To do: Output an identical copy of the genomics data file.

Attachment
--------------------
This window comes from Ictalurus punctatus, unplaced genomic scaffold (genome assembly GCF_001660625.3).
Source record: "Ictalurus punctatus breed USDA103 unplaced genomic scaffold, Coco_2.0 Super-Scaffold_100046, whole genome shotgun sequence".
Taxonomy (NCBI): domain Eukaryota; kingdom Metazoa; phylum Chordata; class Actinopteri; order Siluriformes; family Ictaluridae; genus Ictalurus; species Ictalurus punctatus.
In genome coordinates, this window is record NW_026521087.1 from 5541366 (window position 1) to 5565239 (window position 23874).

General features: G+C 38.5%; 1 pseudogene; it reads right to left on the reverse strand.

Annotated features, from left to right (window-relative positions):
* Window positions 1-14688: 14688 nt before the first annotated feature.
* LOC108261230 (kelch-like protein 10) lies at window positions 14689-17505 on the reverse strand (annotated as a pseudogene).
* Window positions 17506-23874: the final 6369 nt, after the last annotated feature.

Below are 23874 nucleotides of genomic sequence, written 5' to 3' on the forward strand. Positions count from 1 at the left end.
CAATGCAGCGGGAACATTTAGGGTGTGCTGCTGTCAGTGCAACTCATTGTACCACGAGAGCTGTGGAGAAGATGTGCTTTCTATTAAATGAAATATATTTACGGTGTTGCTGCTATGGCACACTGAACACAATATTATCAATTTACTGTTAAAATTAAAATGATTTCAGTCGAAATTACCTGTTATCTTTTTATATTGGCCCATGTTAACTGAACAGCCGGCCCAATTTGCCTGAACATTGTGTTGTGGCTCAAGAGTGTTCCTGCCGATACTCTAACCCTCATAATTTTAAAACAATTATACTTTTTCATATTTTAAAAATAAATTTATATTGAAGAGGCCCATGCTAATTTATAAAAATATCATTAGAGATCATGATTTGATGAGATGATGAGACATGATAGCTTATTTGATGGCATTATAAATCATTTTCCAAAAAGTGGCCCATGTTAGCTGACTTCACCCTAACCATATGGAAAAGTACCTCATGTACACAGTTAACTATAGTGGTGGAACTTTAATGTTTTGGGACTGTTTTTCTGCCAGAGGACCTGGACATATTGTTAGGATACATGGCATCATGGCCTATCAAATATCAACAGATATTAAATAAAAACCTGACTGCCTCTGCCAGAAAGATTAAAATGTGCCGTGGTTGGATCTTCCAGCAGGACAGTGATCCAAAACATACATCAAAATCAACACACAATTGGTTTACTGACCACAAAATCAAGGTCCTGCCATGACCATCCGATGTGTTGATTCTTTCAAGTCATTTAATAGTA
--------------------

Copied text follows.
This window comes from Ictalurus punctatus, unplaced genomic scaffold (genome assembly GCF_001660625.3).
Source record: "Ictalurus punctatus breed USDA103 unplaced genomic scaffold, Coco_2.0 Super-Scaffold_100046, whole genome shotgun sequence".
Taxonomy (NCBI): domain Eukaryota; kingdom Metazoa; phylum Chordata; class Actinopteri; order Siluriformes; family Ictaluridae; genus Ictalurus; species Ictalurus punctatus.
In genome coordinates, this window is record NW_026521087.1 from 5541366 (window position 1) to 5565239 (window position 23874).

General features: G+C 38.5%; 1 pseudogene; it reads right to left on the reverse strand.

Annotated features, from left to right (window-relative positions):
* Window positions 1-14688: 14688 nt before the first annotated feature.
* LOC108261230 (kelch-like protein 10) lies at window positions 14689-17505 on the reverse strand (annotated as a pseudogene).
* Window positions 17506-23874: the final 6369 nt, after the last annotated feature.

Below are 23874 nucleotides of genomic sequence, written 5' to 3' on the forward strand. Positions count from 1 at the left end.
CAATGCAGCGGGAACATTTAGGGTGTGCTGCTGTCAGTGCAACTCATTGTACCACGAGAGCTGTGGAGAAGATGTGCTTTCTATTAAATGAAATATATTTACGGTGTTGCTGCTATGGCACACTGAACACAATATTATCAATTTACTGTTAAAATTAAAATGATTTCAGTCGAAATTACCTGTTATCTTTTTATATTGGCCCATGTTAACTGAACAGCCGGCCCAATTTGCCTGAACATTGTGTTGTGGCTCAAGAGTGTTCCTGCCGATACTCTAACCCTCATAATTTTAAAACAATTATACTTTTTCATATTTTAAAAATAAATTTATATTGAAGAGGCCCATGCTAATTTATAAAAATATCATTAGAGATCATGATTTGATGAGATGATGAGACATGATAGCTTATTTGATGGCATTATAAATCATTTTCCAAAAAGTGGCCCATGTTAGCTGACTTCACCCTAACCATATGGAAAAGTACCTCATGTACACAGTTAACTATAGTGGTGGAACTTTAATGTTTTGGGACTGTTTTTCTGCCAGAGGACCTGGACATATTGTTAGGATACATGGCATCATGGCCTATCAAATATCAACAGATATTAAATAAAAACCTGACTGCCTCTGCCAGAAAGATTAAAATGTGCCGTGGTTGGATCTTCCAGCAGGACAGTGATCCAAAACATACATCAAAATCAACACACAATTGGTTTACTGACCACAAAATCAAGGTCCTGCCATGACCATCCGATGTGTTGATTCTTTCAAGTCATTTAATAGTA